Christmas and consumerism: filling our hearts and emptying our pockets

It’s not Christmas until the John Lewis advert is on our screens. Actually, it’s not even Christmas even when it is on our screens, it’s only just been Halloween – but the point still stands. This year’s sees a young boy and his friendship with a love-struck penguin on the run up to Christmas, who we realise is just a figment of his imagination when he buys his cuddly penguin, a cuddly penguin girlfriend, bless. The soundtrack is a cover version of John Lennon’s Real Love, performed by Tom Odell, who to be quite honest could sing about sausage rolls and I’d still be wailing.

The ad was always going to be popular and a viral success on YouTube upon release, which it is year after year, with this year’s advert gaining over 10.5 million hits on YouTube only four days after its release. After all, a cute young boy in a bobble hat and an adorable animated animal was always a recipe for success; at least one of the two the company seem to churn out each year without anyone noticing that really, each advert is kind of the same. It always seems to involve the journey of said child or animal (or in the case of 2012, a snowman which moves without actually moving – seriously re-watch this, it’s odd and strangely sinister), and the ways in which they each discover that Christmas is about love and companionship.

The advert cleverly does not hint at the company’s name until the very end, where teary-eyed viewers are left with the reminder that the story is in fact just an advertisement (and then suddenly you realise you’re blubbering over your mum’s favourite shop). Before the screen fades to white (obviously) and the name ‘John Lewis’ appears on the screen, we are invited to ‘give someone the Christmas they’ve been dreaming of’ – so, buy them something good, essentially.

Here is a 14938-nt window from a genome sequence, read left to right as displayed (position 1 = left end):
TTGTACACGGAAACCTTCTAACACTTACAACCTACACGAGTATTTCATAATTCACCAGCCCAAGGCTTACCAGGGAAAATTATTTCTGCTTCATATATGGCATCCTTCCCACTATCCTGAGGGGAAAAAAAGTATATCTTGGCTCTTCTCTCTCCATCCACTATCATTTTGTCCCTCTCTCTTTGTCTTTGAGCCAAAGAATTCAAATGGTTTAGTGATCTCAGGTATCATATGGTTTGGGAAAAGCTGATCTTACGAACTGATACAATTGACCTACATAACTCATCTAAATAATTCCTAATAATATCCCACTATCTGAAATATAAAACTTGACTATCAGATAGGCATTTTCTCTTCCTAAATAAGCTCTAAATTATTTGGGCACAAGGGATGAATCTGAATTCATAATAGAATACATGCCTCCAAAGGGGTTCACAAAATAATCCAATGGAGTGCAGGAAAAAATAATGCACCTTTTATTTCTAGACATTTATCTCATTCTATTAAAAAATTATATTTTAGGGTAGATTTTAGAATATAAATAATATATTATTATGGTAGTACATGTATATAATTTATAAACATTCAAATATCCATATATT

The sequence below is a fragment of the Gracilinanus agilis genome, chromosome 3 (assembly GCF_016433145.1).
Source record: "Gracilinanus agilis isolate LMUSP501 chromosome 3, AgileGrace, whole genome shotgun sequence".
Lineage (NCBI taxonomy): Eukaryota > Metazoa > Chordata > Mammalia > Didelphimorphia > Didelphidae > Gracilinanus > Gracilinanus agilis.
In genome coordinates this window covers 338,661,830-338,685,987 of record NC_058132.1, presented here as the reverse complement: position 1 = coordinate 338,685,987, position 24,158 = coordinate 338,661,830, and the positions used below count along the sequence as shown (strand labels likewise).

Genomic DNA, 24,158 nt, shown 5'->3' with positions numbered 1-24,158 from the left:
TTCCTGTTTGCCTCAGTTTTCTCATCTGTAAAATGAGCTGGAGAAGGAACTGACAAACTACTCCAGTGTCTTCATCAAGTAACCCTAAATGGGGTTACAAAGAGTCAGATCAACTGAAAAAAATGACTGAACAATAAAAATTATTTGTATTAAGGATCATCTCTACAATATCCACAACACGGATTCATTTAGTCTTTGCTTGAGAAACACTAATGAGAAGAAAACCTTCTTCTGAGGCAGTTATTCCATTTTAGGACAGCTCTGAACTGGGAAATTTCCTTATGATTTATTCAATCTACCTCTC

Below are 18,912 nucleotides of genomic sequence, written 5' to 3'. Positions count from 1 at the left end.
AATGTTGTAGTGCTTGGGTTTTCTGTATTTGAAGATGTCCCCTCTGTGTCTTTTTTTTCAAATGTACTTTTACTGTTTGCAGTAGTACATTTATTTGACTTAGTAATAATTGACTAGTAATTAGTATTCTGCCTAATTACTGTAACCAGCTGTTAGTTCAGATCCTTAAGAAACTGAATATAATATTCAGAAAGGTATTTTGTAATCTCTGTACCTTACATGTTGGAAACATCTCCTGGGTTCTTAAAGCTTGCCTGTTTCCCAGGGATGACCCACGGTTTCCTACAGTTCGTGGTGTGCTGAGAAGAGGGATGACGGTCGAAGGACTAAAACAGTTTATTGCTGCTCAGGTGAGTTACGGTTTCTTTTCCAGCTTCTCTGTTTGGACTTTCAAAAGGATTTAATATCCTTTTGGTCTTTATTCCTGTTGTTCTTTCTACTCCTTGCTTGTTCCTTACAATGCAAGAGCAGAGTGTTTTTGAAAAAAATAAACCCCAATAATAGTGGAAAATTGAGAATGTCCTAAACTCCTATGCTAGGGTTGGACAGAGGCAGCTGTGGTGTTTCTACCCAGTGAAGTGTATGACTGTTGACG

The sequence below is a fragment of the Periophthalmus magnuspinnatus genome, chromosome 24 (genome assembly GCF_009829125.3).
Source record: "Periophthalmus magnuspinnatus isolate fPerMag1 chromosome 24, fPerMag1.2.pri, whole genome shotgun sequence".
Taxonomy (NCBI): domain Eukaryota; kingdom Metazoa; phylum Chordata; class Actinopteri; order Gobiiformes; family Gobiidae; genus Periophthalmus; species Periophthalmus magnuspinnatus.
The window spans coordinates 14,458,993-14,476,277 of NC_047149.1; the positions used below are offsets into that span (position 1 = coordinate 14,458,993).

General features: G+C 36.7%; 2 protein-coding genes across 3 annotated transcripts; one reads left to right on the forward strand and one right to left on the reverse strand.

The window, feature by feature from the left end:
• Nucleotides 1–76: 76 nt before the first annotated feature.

Don’t get me wrong, I get excited about the John Lewis advert as much as the next overly-emotional person, but it is rather contradictory – the advert tells a story about love, but really is referring to the material goods sold in their store. Although it is heart-warming seeing a penguin’s eyes light up at couple holding hands, they may as well light up at a designer frying pan because essentially, that’s the message. I am pretty sure no one explicitly says to themselves “let’s go to John Lewis, because I love that advert with the penguin”, but the hype surrounding it kind of makes you live and breathe John Lewis for a while – okay maybe not quite, but if the ad isn’t on telly, #MontyThePenguin is trending on Twitter, or people are sharing the YouTube video via Facebook; or, in my case, you and your friend find yourselves having a debate about whether the penguin is real (it took us a while to realise that it’s not, in case you were wondering, because no one looks twice at a penguin when it’s casually sat on the bus) – oh and hey, now you’re reading an article on it!

Also, the proof is in the stats. According to Amobee, an advertising technology company, John Lewis has seen a 903% increase in online purchases since the advert was released on 6th November. You can also buy your very own Monty the Penguin toy at the rather large price tag of £96, or £499, as people have since sold them on eBay after they had sold out in John Lewis.

I will leave you with this, in fact: someone has spent nearing your budget for an entire term at university, on a stuffed animal, after watching an advert. If that doesn’t show the sheer power of such advertisements on consumption, I don’t know what will!


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Alice Mortimer

May 2021
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